Willisville promises to be a popular destination on the World Wide Web when it opens to the public late this year. It is a virtual-reality community that blends film, video games, and chat lines to create savvy and responsive fictional cyber-residents. Visiting Net surfers may wonder whether they are talking to computer characters or real people. At least that's the hope of Hollywood multimedia artists Allee Willis and Prudence Fenton.
Don't expect a Willisville cartridge for video-game players from Nintendo, Sega, or Sony. Only a PC has the resources to run the many elaborate programs that make Willisville come alive.
That is a message Intel Chief Executive Andrew S. Grove hopes will come through loud and clear. Intel Corp. provided the seed funding for Willisville to underscore that PCs can offer much more than emerging competitors such as PlayStation. Grove isn't running scared, but he's not standing still, either. In July, Intel and Hollywood's Creative Artists Agency Inc. will open a center aimed at accelerating development of PC-based entertainment software. Intel aims to convince movie studios and software companies--dozens of which Intel is backing with money or equipment--that the PC is the premier multimedia vehicle. And Intel is investing in a portfolio of new technologies to supercharge future PCs. The silicon dreams of many other chipmakers, says Grove, are going to end up as little more than "intellectual machinations."
NEW PATHWAY. That will happen only if Intel can reinvent the 14-year-old IBM PC (table). One problem the company has addressed is the often painful experience of attaching speedy new gadgets to a PC. The problem exists because there are different, incompatible connectors for monitors, CD-ROM drives, and modems. But with Intel's new Universal Serial Bus, all peripherals use the same plugs. Moreover, the bus, or pathway, can shuttle data among devices 100 times faster than today's connections.
To speed multimedia data inside the PC, Intel last month unveiled its Accelerated Graphics Port, which bypasses a common traffic jam between the Pentium and graphics chips. It will show up in next year's PCs. By yearend, the company expects its chips will double their multimedia-processing hustle, thanks to a set of special Pentium instructions dubbed MMX. "We're trying to eliminate the bottlenecks," says Michael A. Aymar, vice-president of Intel's Desktop Products Group.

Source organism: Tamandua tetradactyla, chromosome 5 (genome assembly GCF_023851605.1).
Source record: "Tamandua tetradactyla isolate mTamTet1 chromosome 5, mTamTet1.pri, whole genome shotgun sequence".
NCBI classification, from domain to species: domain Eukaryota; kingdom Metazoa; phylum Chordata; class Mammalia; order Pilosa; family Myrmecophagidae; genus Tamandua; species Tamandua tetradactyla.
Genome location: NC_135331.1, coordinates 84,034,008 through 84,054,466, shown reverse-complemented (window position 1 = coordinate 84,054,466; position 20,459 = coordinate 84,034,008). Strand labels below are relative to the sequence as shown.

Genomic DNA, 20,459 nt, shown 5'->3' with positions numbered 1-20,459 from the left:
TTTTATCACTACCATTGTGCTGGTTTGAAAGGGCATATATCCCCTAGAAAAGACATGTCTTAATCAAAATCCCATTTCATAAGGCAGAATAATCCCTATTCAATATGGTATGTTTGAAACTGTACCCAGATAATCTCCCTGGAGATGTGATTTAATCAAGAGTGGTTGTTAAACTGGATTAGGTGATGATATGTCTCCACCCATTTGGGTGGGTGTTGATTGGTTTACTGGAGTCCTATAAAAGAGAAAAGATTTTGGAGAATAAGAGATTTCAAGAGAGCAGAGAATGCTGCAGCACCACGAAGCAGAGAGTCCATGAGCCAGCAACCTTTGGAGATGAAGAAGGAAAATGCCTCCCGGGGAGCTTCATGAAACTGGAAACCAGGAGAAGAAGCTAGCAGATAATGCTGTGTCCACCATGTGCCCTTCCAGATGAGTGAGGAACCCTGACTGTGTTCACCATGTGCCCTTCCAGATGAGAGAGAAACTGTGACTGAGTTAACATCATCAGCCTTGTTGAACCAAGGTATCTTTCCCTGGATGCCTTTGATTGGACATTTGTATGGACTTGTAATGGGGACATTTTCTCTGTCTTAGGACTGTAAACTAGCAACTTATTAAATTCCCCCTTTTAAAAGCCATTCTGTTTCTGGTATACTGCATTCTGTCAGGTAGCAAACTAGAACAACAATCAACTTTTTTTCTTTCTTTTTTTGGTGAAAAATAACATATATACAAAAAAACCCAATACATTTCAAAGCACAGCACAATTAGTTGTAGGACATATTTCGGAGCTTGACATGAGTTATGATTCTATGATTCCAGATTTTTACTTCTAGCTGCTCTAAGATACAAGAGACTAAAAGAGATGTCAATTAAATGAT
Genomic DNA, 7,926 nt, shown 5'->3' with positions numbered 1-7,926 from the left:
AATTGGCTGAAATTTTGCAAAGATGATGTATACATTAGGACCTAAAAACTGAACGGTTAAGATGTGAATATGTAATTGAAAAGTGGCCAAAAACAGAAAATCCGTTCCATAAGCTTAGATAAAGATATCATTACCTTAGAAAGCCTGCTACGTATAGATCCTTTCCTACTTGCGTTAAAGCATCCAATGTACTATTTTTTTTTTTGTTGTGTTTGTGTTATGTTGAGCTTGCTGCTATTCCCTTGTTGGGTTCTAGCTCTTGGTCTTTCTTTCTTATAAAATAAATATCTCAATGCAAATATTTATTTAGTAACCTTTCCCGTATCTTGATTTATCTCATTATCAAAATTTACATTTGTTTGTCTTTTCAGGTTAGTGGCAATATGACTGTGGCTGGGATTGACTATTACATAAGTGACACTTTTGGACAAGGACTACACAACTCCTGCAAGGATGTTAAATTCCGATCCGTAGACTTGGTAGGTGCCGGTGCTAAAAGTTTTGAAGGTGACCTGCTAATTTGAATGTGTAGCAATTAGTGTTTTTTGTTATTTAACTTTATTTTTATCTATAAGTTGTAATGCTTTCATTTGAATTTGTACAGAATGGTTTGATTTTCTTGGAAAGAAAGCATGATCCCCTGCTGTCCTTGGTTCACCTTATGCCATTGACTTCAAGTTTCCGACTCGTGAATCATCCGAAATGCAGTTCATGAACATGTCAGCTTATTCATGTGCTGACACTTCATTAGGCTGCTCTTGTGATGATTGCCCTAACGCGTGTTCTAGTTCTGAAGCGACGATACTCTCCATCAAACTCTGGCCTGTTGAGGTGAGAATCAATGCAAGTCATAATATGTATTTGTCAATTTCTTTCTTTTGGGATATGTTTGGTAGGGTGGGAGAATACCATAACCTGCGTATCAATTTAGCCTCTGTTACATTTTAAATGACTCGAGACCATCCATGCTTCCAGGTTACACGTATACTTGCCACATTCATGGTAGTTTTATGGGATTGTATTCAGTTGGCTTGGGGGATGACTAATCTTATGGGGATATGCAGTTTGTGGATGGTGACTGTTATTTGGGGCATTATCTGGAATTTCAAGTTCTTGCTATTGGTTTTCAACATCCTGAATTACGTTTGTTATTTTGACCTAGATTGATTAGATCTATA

Intel also wants to make the PC a better communicator. The company is working with makers of cable modems to speed Web browsing. It is marketing its own add-in cards that grease the flow of data on corporate networks. And it's working on new network standards to speed video transmission.
To complete the PC's transformation into a universal information appliance, Intel is adding novel multimedia capabilities such as Intercast. This is a plug-in board that plucks TV signals from broadcast or cable--along with related Web pages transmitted in unused slices of the TV signal. So viewers can check Los Angeles Dodgers catcher Mike Piazza's stats while watching him bat.
Intel has many believers. Says Mark C. Melliar-Smith, chief technology officer at AT&T Microelectronics: "The PC will have the master's position in tomorrow's homes," and the fancy new gizmos will be its slaves. The PC's adaptability and power will always keep it on top, says Grove: "I don't see anything [else] that's likely to take off in big volumes."
Even if no one product is an imminent threat to the PC, the cumulative effects of several different systems could be powerful. Combine cable-TV boxes that can surf the Web with videophones that can hook up to the Internet, for example, and you can see why Grove has to keep running.